After an emoji was named 2015 Oxford Dictionary word of the year, I am holding out hope for next years’ candidate:
1. to transform the condition, nature, or character of a classroom activity using Desmos.
Starting with a Dan Meyer post, the art of infusing dynamic software into student activities changes the ways that students encounter abstract, functional relationships in mathematics. Desmos’ activity builder gives teachers an extremely user friendly platform to create tasks that move students through semi-structured lines of inquiry.
I decided to start with a task that I already liked.
I like to spend a few days at the beginning of a unit on vertex-graphing form of a quadratic function to focus on the roles of “a”, “p” & “q”. We do not run any calculations during this time; we do not input or output anything. We simply play with the parameters and decide their effects on the parabola’s attributes.
I encourage discussion about how we can predict what the parabola will do without any technology. We have “sketch-offs” where they have 10 seconds to draw an extremely rough sketch of the parabola and then discuss in partners their thoughts and possible revisions. (Currently begging Desmos people to make a “sketch” screen option in Activity Builder)
[Update October, 2018: Dreams do come true! “Sketch” has been a feature for a while now. The activity has been updated to include this functionality]
This particular activity is not timed. It gives 10 separate sets of requirements, and asks students to build an equation that satisfies them all. I structured it around the ideas of what MUST be true about “a”, “p” & “q”, what MIGHT be true, and what CANNOT be true. Again, I love this activity. I essentially give it to them on day three, and it requires a full hour of profitable talk. The original handout is posted here for download and possible revision.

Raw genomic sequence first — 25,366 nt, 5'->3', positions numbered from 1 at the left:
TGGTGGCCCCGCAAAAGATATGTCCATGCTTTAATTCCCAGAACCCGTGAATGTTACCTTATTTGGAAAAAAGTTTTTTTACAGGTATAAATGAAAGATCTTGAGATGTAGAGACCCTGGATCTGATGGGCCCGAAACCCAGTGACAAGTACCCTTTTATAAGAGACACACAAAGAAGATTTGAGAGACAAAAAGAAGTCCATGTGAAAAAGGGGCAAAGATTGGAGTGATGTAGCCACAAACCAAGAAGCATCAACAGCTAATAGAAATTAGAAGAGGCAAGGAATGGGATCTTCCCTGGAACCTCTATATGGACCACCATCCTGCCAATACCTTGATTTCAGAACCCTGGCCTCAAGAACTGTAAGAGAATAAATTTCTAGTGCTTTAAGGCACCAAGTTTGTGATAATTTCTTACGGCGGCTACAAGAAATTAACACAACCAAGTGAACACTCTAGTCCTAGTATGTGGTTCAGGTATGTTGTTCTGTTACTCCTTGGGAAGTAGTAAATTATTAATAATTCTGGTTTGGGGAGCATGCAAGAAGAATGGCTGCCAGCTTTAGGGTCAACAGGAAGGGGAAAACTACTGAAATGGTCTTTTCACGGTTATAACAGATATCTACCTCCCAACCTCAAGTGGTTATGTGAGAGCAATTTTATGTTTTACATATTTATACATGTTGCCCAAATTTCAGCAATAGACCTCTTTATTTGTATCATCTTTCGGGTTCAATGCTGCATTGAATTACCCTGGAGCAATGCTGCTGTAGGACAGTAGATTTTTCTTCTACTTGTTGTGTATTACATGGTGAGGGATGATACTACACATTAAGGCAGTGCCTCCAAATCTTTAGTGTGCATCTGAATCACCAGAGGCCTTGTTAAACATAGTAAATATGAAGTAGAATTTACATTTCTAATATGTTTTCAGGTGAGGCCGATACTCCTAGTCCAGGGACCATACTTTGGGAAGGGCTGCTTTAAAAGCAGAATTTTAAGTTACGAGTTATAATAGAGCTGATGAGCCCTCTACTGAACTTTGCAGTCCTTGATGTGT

In the initial activity, students would sketch parabolas before making their final decisions. I noticed that they were mainly accurate for their purposes, but some were lost because they were forced to make both decisions: how to change the parameter (i.e. make “p” larger positive) and the effect on the parabola (i.e. shift to the right). The result was some were not pairing the parameter change and geometric results correctly.
I created two screens for each challenge. The first gave the challenge criteria and a vertex-graphing form mother function. Here, the student played around with the sliders until the criteria were met. The next screen is a question screen where they type what MUST be true for the criteria to be met. (I omitted the MIGHT and CANNOT for sake of brevity, but plan on having these conversations in the moment). Each question screen also includes a screenshot of a possible solution. Odds are they have landed on a different parabola, and providing an example is designed to encourage comparison and contrast (again, around themes of MUST and MIGHT). I also omitted the last challenge and added a simpler one as Challenge #1.
Click to test my new Desmos activity.
All my favourite attributes of the activity remain intact, but the dynamics of the exploration are much improved. Students now have a visual aid to show why a particular parameter MUST be true, or provide a counter example as to why it only MIGHT be true.
Some clear benefits:
- it provided me the opportunity to reflect on why I loved this activity in the first place.
- it increased my fluency with this professional tool.
- it created a resource I can easily share.
- it gives the students immediate feedback regarding how their decisions affect the mathematics of the situation.
- it adds to the accuracy of the geometric representations.